Ten years older and well I hope! Preferably in an art studio/ house in Northern Ontario... with my man, a lake view and a canoe, working on something great.

+9 ::: Could you talk about your latest series of paintings and what you are trying to achieve with them?

Lately I have been interested in landscapes and portraits- Place and Character. They never seem to appear together, though. It is always one or the other. Landscapes traditionally put the viewer in the position of an observer, and portraits demand a form of communication or even confrontation. My recent landscapes, though, remain almost too distant to be real, nearly vanishing in a blur of motion, as if they were more about memory and transition between places, than the reality of the present. The new portraits, in the same way, convey a mood or poise rather than personality; they have a sense of hesitation and ambiguity; so they signify different things to different people. In that sense, they are like mirrors.. they reflect the viewer's own psychology. Also, lately I've been exploring the idea of a void- or empty space- as a defining element of an image. Void is not simply emptiness, but it is the lack of an object, and as such, it implies a tension and a sense of movement. In Feng Shui (and martial arts), Void is the potential energy of a situation. In painting, void can contain perceptual movement which gives life to an image. The psychology of this process is fascinating.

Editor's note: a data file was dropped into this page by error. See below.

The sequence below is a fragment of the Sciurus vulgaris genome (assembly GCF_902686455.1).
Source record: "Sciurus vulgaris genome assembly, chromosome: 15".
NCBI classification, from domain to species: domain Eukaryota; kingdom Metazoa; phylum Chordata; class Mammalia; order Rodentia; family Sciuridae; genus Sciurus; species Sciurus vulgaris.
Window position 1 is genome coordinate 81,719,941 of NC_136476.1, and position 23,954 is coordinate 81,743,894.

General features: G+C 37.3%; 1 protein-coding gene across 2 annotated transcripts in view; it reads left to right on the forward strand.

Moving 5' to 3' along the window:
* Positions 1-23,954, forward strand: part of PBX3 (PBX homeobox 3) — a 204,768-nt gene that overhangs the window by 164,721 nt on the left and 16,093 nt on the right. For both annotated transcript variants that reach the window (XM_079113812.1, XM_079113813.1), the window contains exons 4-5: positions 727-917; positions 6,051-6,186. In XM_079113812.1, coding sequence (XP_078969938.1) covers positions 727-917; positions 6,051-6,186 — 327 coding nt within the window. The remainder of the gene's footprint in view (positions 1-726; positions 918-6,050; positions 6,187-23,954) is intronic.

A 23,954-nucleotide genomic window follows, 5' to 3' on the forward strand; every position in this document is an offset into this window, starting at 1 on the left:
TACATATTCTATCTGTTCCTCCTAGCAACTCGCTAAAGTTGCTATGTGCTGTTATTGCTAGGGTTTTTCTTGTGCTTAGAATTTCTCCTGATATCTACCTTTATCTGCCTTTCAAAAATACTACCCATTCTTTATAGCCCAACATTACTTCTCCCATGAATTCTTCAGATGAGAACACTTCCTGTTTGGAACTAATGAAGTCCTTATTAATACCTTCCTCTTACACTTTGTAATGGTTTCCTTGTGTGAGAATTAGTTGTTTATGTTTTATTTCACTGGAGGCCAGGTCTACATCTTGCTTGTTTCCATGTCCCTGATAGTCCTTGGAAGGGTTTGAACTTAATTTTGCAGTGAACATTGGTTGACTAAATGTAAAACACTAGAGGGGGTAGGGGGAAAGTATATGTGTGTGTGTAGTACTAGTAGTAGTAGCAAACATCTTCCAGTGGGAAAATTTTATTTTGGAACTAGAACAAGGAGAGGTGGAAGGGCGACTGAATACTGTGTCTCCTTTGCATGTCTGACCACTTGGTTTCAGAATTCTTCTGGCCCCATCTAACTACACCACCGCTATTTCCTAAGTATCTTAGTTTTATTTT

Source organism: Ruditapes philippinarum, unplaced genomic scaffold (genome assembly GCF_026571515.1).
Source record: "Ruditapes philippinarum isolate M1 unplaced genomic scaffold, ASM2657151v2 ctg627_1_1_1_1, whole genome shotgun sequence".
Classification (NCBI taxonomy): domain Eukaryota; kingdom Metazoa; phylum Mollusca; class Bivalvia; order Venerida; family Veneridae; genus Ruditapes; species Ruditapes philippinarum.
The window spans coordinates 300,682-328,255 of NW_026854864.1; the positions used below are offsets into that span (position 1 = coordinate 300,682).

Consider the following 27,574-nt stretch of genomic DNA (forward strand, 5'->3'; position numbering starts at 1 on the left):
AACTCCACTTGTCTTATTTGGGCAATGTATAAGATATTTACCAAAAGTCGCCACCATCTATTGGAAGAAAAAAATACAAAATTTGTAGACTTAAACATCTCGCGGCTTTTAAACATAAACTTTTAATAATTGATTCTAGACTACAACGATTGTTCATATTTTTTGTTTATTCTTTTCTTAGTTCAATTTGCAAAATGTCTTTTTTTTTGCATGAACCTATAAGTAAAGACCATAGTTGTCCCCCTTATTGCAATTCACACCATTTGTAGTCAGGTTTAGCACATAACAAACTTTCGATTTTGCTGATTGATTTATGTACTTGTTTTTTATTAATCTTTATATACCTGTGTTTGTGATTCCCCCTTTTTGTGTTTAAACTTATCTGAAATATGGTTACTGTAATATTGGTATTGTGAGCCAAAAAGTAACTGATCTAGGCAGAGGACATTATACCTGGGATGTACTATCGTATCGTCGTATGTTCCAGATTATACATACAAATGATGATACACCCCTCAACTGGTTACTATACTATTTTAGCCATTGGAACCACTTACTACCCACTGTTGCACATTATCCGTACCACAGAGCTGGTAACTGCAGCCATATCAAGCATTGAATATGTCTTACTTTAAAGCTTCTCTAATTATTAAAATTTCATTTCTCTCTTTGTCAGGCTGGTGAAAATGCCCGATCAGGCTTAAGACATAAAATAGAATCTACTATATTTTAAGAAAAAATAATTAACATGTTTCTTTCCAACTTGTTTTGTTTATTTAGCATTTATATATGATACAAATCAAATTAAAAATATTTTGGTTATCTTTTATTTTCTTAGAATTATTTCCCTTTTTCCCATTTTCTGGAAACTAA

+10 ::: What advice would you give to an artist just starting out?

Have no expectations. Don't try to impress your viewers. Be honest. Observe. Work to learn, rather than to 'produce'. Don't forget the Masters. Save your words, and draw like you mean it. Every line matters.

More artist information can be found at her website here..